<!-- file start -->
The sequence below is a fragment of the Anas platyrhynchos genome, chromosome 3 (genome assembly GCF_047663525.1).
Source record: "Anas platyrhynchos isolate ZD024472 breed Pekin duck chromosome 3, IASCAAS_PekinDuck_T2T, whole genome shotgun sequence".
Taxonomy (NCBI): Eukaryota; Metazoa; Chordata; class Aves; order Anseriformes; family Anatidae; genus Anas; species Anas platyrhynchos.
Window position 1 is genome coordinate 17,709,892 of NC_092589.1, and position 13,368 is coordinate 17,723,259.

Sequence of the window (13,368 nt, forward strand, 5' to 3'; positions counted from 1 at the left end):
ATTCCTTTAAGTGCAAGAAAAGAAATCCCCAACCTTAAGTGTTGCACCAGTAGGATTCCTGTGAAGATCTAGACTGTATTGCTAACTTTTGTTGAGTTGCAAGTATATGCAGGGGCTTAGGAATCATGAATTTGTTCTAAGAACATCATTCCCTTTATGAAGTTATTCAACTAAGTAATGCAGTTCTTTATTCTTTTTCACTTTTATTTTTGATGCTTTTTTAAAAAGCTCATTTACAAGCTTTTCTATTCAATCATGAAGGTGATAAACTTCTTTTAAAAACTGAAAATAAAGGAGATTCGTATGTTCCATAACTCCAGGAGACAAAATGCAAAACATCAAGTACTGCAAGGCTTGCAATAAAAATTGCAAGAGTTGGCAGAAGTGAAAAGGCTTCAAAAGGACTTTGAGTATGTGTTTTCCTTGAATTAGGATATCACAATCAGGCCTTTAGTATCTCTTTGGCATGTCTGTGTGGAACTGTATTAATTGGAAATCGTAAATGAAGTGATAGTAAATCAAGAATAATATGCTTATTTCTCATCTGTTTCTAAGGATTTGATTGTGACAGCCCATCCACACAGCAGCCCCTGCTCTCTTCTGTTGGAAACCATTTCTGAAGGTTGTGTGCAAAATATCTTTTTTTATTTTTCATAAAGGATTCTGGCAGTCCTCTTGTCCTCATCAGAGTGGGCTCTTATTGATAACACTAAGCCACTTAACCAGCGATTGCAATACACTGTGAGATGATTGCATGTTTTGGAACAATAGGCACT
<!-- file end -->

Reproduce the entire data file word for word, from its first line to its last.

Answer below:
The sequence below is a fragment of the Anas platyrhynchos genome, chromosome 3 (genome assembly GCF_047663525.1).
Source record: "Anas platyrhynchos isolate ZD024472 breed Pekin duck chromosome 3, IASCAAS_PekinDuck_T2T, whole genome shotgun sequence".
Taxonomy (NCBI): Eukaryota; Metazoa; Chordata; class Aves; order Anseriformes; family Anatidae; genus Anas; species Anas platyrhynchos.
Window position 1 is genome coordinate 17,709,892 of NC_092589.1, and position 13,368 is coordinate 17,723,259.

Sequence of the window (13,368 nt, forward strand, 5' to 3'; positions counted from 1 at the left end):
ATTCCTTTAAGTGCAAGAAAAGAAATCCCCAACCTTAAGTGTTGCACCAGTAGGATTCCTGTGAAGATCTAGACTGTATTGCTAACTTTTGTTGAGTTGCAAGTATATGCAGGGGCTTAGGAATCATGAATTTGTTCTAAGAACATCATTCCCTTTATGAAGTTATTCAACTAAGTAATGCAGTTCTTTATTCTTTTTCACTTTTATTTTTGATGCTTTTTTAAAAAGCTCATTTACAAGCTTTTCTATTCAATCATGAAGGTGATAAACTTCTTTTAAAAACTGAAAATAAAGGAGATTCGTATGTTCCATAACTCCAGGAGACAAAATGCAAAACATCAAGTACTGCAAGGCTTGCAATAAAAATTGCAAGAGTTGGCAGAAGTGAAAAGGCTTCAAAAGGACTTTGAGTATGTGTTTTCCTTGAATTAGGATATCACAATCAGGCCTTTAGTATCTCTTTGGCATGTCTGTGTGGAACTGTATTAATTGGAAATCGTAAATGAAGTGATAGTAAATCAAGAATAATATGCTTATTTCTCATCTGTTTCTAAGGATTTGATTGTGACAGCCCATCCACACAGCAGCCCCTGCTCTCTTCTGTTGGAAACCATTTCTGAAGGTTGTGTGCAAAATATCTTTTTTTATTTTTCATAAAGGATTCTGGCAGTCCTCTTGTCCTCATCAGAGTGGGCTCTTATTGATAACACTAAGCCACTTAACCAGCGATTGCAATACACTGTGAGATGATTGCATGTTTTGGAACAATAGGCACT